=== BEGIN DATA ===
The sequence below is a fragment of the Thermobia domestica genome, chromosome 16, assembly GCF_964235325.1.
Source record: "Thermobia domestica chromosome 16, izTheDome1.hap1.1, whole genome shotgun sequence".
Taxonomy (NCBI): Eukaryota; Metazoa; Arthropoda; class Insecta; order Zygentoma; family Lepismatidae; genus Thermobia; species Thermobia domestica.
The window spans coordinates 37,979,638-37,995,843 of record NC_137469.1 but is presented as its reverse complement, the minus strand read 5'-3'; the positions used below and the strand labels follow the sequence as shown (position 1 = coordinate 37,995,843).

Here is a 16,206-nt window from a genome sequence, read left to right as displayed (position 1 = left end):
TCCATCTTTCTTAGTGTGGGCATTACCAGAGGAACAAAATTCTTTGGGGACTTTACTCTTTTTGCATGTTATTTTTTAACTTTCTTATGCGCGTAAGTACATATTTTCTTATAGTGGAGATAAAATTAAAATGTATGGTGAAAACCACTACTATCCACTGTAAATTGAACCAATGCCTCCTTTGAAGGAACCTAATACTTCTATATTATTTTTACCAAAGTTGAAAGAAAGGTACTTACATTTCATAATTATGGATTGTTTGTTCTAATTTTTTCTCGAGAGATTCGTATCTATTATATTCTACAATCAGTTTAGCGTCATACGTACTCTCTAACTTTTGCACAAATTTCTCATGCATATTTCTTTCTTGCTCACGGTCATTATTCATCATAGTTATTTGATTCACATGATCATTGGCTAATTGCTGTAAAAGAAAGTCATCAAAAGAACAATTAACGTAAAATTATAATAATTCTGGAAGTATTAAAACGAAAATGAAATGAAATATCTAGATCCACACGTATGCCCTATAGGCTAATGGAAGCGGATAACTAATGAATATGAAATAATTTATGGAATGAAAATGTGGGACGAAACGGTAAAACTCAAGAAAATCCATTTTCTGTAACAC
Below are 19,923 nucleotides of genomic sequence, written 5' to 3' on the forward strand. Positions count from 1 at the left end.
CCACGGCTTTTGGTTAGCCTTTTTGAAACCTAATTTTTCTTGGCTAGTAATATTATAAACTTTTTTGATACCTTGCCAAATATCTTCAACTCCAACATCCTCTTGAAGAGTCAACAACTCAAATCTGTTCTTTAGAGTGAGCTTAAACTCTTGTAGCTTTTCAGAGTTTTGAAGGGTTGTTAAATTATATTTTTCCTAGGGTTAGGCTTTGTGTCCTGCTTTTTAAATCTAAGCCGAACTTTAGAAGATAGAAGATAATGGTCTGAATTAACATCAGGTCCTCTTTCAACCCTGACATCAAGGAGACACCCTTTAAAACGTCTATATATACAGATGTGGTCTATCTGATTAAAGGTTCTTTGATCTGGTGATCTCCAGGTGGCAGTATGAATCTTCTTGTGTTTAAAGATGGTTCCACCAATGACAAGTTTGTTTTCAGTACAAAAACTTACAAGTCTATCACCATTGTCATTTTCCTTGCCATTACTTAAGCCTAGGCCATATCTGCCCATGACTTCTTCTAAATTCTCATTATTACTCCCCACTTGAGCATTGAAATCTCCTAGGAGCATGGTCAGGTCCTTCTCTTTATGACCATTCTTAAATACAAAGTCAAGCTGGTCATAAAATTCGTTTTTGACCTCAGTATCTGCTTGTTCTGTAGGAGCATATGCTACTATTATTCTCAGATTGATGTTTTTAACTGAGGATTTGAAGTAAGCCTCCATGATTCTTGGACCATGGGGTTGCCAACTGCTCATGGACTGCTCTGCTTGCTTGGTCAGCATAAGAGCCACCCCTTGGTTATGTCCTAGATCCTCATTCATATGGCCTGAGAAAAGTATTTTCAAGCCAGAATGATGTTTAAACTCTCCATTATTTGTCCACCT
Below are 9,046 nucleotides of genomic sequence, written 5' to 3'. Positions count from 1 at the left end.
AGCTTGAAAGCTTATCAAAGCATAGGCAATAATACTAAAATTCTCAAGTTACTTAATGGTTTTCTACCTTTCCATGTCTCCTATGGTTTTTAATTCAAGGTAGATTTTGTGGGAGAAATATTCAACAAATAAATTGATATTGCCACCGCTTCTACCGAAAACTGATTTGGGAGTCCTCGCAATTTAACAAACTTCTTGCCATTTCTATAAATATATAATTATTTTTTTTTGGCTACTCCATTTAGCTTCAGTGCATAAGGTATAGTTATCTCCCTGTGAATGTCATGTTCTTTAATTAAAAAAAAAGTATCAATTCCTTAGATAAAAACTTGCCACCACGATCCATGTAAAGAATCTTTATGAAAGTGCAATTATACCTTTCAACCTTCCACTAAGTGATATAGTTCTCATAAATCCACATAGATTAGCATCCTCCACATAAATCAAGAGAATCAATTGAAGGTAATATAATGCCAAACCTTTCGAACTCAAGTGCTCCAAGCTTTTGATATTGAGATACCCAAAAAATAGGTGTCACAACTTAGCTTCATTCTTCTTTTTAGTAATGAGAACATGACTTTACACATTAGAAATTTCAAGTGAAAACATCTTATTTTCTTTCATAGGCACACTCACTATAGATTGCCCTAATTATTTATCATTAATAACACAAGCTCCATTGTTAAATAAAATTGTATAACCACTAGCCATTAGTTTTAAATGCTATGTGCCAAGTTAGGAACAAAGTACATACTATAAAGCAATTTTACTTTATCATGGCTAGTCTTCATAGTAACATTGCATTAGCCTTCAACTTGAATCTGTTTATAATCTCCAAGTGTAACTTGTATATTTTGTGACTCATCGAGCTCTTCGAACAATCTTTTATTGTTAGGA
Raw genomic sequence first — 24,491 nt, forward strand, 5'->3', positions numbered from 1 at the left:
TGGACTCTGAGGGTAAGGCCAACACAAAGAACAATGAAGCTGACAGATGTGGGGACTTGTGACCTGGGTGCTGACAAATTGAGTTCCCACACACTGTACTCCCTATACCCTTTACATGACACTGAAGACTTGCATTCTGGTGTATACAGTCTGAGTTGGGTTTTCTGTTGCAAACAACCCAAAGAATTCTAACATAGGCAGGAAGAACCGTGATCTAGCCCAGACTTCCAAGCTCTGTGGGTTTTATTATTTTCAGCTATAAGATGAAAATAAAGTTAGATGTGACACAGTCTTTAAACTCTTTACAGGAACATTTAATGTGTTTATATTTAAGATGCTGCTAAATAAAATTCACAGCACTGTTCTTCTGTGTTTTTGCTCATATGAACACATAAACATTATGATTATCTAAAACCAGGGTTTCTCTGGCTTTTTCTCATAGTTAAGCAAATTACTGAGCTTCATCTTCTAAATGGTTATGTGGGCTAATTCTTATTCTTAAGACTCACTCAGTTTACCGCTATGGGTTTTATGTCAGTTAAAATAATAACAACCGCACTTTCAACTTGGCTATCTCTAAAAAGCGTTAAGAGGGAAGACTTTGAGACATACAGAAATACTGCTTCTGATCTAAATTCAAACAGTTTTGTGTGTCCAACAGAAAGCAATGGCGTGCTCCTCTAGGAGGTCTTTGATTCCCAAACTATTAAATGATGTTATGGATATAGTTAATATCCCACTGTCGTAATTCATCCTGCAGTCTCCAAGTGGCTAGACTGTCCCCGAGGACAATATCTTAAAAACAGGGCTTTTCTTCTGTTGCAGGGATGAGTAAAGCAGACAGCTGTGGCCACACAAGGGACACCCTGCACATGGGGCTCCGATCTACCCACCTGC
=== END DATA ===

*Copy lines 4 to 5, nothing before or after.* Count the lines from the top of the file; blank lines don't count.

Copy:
The window spans coordinates 37,979,638-37,995,843 of record NC_137469.1 but is presented as its reverse complement, the minus strand read 5'-3'; the positions used below and the strand labels follow the sequence as shown (position 1 = coordinate 37,995,843).

Here is a 16,206-nt window from a genome sequence, read left to right as displayed (position 1 = left end):